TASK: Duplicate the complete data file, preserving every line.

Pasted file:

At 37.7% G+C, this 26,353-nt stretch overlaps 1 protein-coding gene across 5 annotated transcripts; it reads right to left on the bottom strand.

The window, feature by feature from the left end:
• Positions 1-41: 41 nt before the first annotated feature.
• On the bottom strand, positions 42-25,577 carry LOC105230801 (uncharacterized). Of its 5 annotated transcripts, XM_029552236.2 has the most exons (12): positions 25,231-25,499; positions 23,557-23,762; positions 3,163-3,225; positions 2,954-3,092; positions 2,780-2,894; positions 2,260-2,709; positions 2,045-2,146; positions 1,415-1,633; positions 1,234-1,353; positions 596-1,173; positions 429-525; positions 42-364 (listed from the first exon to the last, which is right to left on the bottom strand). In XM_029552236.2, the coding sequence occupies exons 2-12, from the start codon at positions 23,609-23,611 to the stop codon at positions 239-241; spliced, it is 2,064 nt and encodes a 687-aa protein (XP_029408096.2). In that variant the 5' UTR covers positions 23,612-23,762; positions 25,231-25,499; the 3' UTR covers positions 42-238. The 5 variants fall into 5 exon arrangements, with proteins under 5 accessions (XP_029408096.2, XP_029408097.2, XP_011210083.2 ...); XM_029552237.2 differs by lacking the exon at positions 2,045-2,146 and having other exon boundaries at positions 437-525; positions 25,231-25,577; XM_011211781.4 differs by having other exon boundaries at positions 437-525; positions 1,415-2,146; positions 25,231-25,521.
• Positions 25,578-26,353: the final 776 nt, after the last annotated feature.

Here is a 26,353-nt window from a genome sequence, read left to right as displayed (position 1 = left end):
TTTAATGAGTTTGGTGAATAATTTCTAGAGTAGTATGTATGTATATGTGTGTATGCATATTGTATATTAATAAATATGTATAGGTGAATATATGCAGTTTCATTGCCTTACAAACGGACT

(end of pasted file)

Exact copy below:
At 37.7% G+C, this 26,353-nt stretch overlaps 1 protein-coding gene across 5 annotated transcripts; it reads right to left on the bottom strand.

The window, feature by feature from the left end:
• Positions 1-41: 41 nt before the first annotated feature.
• On the bottom strand, positions 42-25,577 carry LOC105230801 (uncharacterized). Of its 5 annotated transcripts, XM_029552236.2 has the most exons (12): positions 25,231-25,499; positions 23,557-23,762; positions 3,163-3,225; positions 2,954-3,092; positions 2,780-2,894; positions 2,260-2,709; positions 2,045-2,146; positions 1,415-1,633; positions 1,234-1,353; positions 596-1,173; positions 429-525; positions 42-364 (listed from the first exon to the last, which is right to left on the bottom strand). In XM_029552236.2, the coding sequence occupies exons 2-12, from the start codon at positions 23,609-23,611 to the stop codon at positions 239-241; spliced, it is 2,064 nt and encodes a 687-aa protein (XP_029408096.2). In that variant the 5' UTR covers positions 23,612-23,762; positions 25,231-25,499; the 3' UTR covers positions 42-238. The 5 variants fall into 5 exon arrangements, with proteins under 5 accessions (XP_029408096.2, XP_029408097.2, XP_011210083.2 ...); XM_029552237.2 differs by lacking the exon at positions 2,045-2,146 and having other exon boundaries at positions 437-525; positions 25,231-25,577; XM_011211781.4 differs by having other exon boundaries at positions 437-525; positions 1,415-2,146; positions 25,231-25,521.
• Positions 25,578-26,353: the final 776 nt, after the last annotated feature.

Here is a 26,353-nt window from a genome sequence, read left to right as displayed (position 1 = left end):
TTTAATGAGTTTGGTGAATAATTTCTAGAGTAGTATGTATGTATATGTGTGTATGCATATTGTATATTAATAAATATGTATAGGTGAATATATGCAGTTTCATTGCCTTACAAACGGACT